1. Yes, I can see how Democrats may not have anticipated that someone can set the country and its constitution on fire for four years and still get more votes than the last time.

      1. You’re assuming that everyone judges the performance of elected officials by comparing what they do to what they WOULD do if they were good at their job. The thing is, Trump voters like him because he drives the libs nuts, and he caters to them by breaking things the libs like, such as, say, the federal government, and American prestige overseas.

    2. Or, and I’m just spit-balling here, it could be because Democrats value our democracy and want to encourage participation in the hopes that we remain an actual democracy.

  15. If you want to make this argument, then the Trump admin just added a huge fucking pile to it’s already huge fucking pile of Hatch Act violations.

  16. Can’t we all just agree that this is one of many stupid election laws, and people should be able to expressly advocate for whomever they want using whatever resources are at their disposal?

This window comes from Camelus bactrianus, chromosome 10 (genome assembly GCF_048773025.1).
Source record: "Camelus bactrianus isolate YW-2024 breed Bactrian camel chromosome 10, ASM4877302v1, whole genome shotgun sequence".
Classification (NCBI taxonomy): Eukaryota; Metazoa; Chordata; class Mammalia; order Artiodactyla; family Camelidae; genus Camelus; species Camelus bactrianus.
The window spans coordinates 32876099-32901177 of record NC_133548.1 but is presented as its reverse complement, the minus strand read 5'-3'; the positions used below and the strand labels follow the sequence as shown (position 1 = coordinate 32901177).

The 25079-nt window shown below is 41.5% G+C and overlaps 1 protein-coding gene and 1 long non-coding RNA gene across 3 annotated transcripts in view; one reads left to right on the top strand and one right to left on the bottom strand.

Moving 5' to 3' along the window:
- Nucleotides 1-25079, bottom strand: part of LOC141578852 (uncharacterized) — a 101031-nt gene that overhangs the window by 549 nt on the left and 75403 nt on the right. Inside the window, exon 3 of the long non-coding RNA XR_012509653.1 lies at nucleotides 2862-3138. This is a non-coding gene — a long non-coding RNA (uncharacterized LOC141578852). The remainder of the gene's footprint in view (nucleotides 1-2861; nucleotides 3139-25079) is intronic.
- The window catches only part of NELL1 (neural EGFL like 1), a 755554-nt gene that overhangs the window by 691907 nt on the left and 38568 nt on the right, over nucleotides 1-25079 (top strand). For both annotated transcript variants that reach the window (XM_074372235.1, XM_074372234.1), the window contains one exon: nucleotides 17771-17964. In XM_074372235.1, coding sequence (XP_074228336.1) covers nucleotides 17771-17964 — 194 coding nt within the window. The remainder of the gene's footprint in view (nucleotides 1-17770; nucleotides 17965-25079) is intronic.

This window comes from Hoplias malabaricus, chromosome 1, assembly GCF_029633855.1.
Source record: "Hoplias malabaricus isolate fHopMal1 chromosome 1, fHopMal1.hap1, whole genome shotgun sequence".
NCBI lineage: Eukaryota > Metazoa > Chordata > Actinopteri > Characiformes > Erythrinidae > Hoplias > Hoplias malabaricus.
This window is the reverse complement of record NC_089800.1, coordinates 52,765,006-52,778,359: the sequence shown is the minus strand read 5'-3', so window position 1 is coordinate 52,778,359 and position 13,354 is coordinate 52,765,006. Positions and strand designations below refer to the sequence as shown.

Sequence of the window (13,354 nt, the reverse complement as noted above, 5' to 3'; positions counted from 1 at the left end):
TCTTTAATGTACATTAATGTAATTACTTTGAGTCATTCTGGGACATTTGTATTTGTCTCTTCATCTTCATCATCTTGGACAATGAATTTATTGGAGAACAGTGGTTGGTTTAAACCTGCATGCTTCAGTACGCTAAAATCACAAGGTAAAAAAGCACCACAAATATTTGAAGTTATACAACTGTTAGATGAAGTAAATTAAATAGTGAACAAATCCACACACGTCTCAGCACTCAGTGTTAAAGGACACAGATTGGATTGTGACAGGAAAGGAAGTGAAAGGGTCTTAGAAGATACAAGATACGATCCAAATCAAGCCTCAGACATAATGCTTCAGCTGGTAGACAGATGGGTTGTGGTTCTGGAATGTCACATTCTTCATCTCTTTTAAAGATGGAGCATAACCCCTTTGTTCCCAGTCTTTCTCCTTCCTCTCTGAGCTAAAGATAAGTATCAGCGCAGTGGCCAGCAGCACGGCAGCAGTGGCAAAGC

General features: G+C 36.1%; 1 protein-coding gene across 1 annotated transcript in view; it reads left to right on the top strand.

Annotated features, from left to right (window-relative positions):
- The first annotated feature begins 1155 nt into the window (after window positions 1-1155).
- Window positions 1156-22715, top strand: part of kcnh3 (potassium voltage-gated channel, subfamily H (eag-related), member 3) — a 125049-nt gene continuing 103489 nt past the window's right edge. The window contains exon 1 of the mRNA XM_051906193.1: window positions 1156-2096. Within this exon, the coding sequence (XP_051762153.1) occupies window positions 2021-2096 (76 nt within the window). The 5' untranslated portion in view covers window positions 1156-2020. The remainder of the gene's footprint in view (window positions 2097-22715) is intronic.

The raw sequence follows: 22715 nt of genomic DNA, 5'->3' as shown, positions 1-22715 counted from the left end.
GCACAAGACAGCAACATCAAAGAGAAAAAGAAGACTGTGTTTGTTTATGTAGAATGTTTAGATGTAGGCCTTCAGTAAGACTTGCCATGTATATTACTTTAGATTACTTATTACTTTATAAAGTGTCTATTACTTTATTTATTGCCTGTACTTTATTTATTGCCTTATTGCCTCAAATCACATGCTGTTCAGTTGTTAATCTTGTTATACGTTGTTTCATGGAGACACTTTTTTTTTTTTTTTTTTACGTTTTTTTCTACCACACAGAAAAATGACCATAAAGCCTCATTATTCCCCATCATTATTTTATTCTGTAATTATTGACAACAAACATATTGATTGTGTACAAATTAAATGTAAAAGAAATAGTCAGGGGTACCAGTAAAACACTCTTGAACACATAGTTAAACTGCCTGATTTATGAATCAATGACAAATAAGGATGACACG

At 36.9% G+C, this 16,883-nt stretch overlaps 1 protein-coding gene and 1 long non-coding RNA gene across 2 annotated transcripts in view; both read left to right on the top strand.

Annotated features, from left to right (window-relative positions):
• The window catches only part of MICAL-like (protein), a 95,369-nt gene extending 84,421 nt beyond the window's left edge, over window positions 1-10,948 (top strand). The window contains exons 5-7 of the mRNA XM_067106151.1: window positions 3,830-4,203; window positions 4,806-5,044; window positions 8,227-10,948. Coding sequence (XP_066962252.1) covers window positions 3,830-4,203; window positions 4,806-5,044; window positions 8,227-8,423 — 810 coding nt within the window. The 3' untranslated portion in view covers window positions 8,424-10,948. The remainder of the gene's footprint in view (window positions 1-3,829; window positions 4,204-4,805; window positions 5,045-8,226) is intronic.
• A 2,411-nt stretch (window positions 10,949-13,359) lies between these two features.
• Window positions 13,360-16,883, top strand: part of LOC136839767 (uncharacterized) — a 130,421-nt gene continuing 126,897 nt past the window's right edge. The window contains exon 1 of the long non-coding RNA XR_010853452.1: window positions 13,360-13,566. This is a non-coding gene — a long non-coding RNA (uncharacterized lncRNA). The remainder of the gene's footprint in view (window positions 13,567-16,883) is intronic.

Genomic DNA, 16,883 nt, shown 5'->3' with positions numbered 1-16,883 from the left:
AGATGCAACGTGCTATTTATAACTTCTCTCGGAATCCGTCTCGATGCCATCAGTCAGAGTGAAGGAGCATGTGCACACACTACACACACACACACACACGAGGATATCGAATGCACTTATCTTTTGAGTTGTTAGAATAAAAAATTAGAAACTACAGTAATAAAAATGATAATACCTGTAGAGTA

1. Yeah, I don’t see anything morally or ethically wrong with a police cruiser blaring it’s sirens in the middle of the night in urban neighborhoods while shouting “Vote Republican” on the loud speaker.

      Or do you not consider those “resources […] at their disposal”?

      1. I was talking about the speech of private citizens, not the government. Thought that was pretty obvious.

        1. Free speech restrictions on the political speech of government employees outnumber those on any other Americans, so no, it really isn’t obvious that when you said “people should be able to expressly advocate for whomever they want using whatever resources are at their disposal?” that what you meant was “people [who aren’t government employees] should be able to expressly advocate for whomever they want using whatever resources are at their disposal?”

    2. “Can’t we all just agree that this is one of many stupid election laws, and people should be able to expressly advocate for whomever they want using whatever resources are at their disposal?”